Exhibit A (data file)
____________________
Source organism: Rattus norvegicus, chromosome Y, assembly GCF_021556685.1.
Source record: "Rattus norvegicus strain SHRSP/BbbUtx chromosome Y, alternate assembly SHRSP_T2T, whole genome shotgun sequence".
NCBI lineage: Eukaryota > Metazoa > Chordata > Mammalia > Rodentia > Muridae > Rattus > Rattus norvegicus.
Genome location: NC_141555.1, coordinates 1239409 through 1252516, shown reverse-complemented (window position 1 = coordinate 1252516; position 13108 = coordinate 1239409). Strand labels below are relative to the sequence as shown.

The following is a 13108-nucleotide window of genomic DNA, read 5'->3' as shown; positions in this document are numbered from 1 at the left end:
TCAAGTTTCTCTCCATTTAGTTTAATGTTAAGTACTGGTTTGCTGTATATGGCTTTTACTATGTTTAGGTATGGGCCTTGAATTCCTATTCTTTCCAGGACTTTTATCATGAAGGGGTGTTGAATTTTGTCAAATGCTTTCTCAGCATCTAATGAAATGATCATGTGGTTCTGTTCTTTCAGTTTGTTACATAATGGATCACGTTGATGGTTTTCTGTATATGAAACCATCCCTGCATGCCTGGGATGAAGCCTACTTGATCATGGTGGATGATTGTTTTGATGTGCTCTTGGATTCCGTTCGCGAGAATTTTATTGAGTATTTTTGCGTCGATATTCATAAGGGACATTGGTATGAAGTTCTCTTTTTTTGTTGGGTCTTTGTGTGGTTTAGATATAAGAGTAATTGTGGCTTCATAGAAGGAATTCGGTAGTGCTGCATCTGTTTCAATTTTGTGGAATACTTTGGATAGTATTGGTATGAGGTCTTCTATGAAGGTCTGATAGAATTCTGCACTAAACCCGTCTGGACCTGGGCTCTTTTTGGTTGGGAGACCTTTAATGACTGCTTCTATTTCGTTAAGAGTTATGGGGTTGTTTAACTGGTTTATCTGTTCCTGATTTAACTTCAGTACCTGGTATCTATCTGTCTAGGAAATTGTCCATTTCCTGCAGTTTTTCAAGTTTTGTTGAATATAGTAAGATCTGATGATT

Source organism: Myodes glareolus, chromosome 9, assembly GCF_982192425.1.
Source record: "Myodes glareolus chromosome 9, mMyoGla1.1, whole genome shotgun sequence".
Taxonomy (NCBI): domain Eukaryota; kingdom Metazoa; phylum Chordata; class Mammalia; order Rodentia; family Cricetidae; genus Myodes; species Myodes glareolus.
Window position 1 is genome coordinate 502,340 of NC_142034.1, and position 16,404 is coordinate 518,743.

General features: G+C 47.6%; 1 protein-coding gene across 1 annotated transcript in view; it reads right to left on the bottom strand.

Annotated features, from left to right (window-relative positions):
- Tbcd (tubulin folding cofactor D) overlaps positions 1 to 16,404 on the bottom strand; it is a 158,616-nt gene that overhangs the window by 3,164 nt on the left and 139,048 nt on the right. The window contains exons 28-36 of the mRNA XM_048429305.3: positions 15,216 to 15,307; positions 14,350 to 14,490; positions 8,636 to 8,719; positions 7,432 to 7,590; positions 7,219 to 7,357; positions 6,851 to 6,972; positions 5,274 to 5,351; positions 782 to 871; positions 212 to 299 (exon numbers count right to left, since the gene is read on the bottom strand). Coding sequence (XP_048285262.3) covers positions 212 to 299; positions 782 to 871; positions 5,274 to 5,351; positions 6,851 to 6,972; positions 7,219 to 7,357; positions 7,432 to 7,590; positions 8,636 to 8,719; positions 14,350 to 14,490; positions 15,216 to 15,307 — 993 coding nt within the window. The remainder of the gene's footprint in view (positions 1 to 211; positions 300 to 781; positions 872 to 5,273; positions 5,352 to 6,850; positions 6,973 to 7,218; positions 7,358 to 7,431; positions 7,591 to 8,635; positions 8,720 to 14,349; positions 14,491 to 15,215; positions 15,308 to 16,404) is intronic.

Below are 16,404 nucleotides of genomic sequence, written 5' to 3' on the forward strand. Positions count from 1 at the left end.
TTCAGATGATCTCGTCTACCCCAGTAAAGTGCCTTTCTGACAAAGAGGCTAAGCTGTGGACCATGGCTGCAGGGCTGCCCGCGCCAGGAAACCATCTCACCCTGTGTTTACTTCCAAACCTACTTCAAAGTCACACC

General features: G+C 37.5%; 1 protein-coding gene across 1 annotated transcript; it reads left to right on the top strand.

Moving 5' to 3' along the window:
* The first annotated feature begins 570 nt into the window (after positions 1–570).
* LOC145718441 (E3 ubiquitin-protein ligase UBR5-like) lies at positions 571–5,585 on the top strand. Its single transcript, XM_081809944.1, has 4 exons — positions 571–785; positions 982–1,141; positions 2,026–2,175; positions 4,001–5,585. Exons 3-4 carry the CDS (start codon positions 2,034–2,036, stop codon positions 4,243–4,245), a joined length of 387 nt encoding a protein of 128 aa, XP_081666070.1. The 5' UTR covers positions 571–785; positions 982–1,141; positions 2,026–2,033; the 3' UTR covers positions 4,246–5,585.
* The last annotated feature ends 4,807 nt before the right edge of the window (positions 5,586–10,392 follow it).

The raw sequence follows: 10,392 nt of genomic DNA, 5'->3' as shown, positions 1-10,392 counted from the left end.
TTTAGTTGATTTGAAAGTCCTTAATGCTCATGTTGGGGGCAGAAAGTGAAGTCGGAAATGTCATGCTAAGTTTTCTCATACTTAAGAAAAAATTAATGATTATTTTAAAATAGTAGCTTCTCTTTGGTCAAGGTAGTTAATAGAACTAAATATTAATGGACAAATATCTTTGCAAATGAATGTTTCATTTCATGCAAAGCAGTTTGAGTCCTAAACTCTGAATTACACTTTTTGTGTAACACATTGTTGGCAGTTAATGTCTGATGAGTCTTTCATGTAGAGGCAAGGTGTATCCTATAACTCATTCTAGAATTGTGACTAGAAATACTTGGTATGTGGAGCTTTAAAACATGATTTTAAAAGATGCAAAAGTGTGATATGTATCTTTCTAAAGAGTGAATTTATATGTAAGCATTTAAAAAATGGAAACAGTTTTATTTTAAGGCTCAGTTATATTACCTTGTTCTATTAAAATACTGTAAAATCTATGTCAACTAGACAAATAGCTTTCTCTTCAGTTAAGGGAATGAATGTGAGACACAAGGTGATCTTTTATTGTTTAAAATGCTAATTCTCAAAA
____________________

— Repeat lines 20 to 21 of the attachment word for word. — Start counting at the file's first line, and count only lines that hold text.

* The last annotated feature ends 4,807 nt before the right edge of the window (positions 5,586–10,392 follow it).

The raw sequence follows: 10,392 nt of genomic DNA, 5'->3' as shown, positions 1-10,392 counted from the left end.